After creating the metallic text on book one, I simple inserted onto the other covers before changing the text and adjusting the size accordingly. The lens flares were added after. You can create these on your own, if unsure how head to YouTube, or you can buy them as an overlay through a stock site or etsy. If you chose the later, again be sure of licensing agreements.

A little advice, don’t overdo it and buy a ton of images because you think you need them.

Making your own covers can be fun. When working with a designer it can sometimes be hard to relay what it is you’re looking for. With Awakened you can noticed the gloves my model is wearing. This was an important detail to me as my character had reasons for wearing them. They are a means of protection as she is Death. Having the horse in the background, along with the orb around her, was also done intentionally as it shows a power she becomes aware of in the story. With book two, Obsidian, you can see her removing the gloves. Why? Because she’s becoming more confident with herself and her gift. On book three, which I’m currently working on, she won’t be wearing any at all. She will finally own her power and not let it rule her.

To get this from a cover designer, in the style I have, would have cost me around $300. I looked. Of course there are cheaper options, but I knew what I wanted. What it cost me? $42. Each layer was $7 and some images I’m able to reuse, like the lightning, which is also appears on Obsidian. Could I have done it cheaper? Probably. Would I have liked it as much or have it fit my genre as well? Nope.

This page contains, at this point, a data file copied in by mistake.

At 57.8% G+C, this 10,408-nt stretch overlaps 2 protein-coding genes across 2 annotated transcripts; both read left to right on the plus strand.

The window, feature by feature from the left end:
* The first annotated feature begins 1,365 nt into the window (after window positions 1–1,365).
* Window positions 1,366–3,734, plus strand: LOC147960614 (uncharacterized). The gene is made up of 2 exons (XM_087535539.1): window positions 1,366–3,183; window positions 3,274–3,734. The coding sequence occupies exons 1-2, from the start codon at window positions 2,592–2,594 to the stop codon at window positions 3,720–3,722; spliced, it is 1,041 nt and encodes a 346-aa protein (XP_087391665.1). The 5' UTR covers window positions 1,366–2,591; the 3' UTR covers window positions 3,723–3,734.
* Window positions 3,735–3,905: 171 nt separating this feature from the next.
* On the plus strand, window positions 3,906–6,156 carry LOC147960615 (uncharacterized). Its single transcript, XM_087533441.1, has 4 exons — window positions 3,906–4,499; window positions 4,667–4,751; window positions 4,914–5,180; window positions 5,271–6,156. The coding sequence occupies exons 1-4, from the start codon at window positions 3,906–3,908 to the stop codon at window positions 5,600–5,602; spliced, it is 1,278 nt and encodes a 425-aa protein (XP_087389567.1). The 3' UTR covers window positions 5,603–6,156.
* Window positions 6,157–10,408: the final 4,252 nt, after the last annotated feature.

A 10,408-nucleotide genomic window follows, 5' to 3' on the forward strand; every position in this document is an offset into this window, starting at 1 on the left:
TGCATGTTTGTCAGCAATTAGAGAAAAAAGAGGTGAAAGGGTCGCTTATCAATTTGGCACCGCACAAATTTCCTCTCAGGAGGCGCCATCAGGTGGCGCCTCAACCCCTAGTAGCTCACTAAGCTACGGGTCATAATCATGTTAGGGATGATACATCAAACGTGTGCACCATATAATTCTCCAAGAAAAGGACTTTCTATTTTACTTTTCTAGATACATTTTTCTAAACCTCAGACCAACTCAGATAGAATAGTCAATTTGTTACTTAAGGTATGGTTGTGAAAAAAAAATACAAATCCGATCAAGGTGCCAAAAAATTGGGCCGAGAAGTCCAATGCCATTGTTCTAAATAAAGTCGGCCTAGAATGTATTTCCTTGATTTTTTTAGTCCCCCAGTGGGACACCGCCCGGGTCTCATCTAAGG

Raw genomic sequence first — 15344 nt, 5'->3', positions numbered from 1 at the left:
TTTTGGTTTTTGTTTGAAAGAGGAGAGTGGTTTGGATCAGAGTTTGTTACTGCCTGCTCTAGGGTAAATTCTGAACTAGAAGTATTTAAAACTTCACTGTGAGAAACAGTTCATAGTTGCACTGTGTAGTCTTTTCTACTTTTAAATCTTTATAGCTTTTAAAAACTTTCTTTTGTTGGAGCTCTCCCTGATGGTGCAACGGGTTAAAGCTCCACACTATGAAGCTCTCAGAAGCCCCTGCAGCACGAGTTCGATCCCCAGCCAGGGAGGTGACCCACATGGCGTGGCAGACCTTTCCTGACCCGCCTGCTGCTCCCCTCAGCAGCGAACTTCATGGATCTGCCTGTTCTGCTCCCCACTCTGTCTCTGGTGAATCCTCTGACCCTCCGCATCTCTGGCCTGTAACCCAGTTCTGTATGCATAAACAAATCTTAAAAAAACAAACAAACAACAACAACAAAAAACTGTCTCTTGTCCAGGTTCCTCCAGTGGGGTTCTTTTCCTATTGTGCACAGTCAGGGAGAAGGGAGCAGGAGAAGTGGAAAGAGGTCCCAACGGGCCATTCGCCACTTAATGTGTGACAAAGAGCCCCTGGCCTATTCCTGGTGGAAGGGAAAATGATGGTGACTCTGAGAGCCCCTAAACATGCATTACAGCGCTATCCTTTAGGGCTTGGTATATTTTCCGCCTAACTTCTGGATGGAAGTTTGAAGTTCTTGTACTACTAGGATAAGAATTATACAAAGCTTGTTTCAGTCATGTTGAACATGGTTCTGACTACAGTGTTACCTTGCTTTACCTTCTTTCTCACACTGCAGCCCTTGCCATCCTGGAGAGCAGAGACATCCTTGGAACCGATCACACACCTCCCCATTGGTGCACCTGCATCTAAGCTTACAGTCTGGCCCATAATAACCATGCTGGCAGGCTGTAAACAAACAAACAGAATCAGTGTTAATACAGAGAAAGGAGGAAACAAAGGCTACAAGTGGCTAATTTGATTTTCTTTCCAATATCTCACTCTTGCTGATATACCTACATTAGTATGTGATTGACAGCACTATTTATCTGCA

Some times you’re too close to your project and a fresh set of eyes can see the errors you’re missing.

A little advice, don’t overdo it and buy a ton of images because you think you need them. I honestly bought the bare minimum at first, then added others I saw fit. With Obsidian, I actually bought more than I needed having originally wanted some kind of “magic swirl” on it. I was later told it was too busy and made the viewers dizzy so it was removed, yet it was one of the first images I bought for the cover. Even though I liked it, it would have hindered my book from selling. It was advice I needed to hear. Even though I didn’t like what I heard, I still took what was offered and removed it. Then, because I’m stubborn and hoped I was right, I shared the new copy along with the original to see the opinions on it. Guess what? The one I liked didn’t get one other like. Everyone was in agreement. I was wrong about the “magic.”

As I said earlier, don’t argue with the advice offered. Some times you’re too close to your project and a fresh set of eyes can see the errors you’re missing. In all honesty, making a cover isn’t about what you want but what readers want. If you’re lucky enough to have it both way then great, if not, take a bite out of humble pie and do what needs to be done to sell your book until you’re a best selling author then you can do what you want, to an extent.

Again, thank you Katie for allowing me to take over your blog for the day and share a bit of information. For any questions you can PM me on my website dcgambel.com or find me at:

facebook.com/authordcgambel

All my books are available exclusively on amazon. You can buy them directly on my website or click the buy it now button and be redirected to the correct amazon page for your location.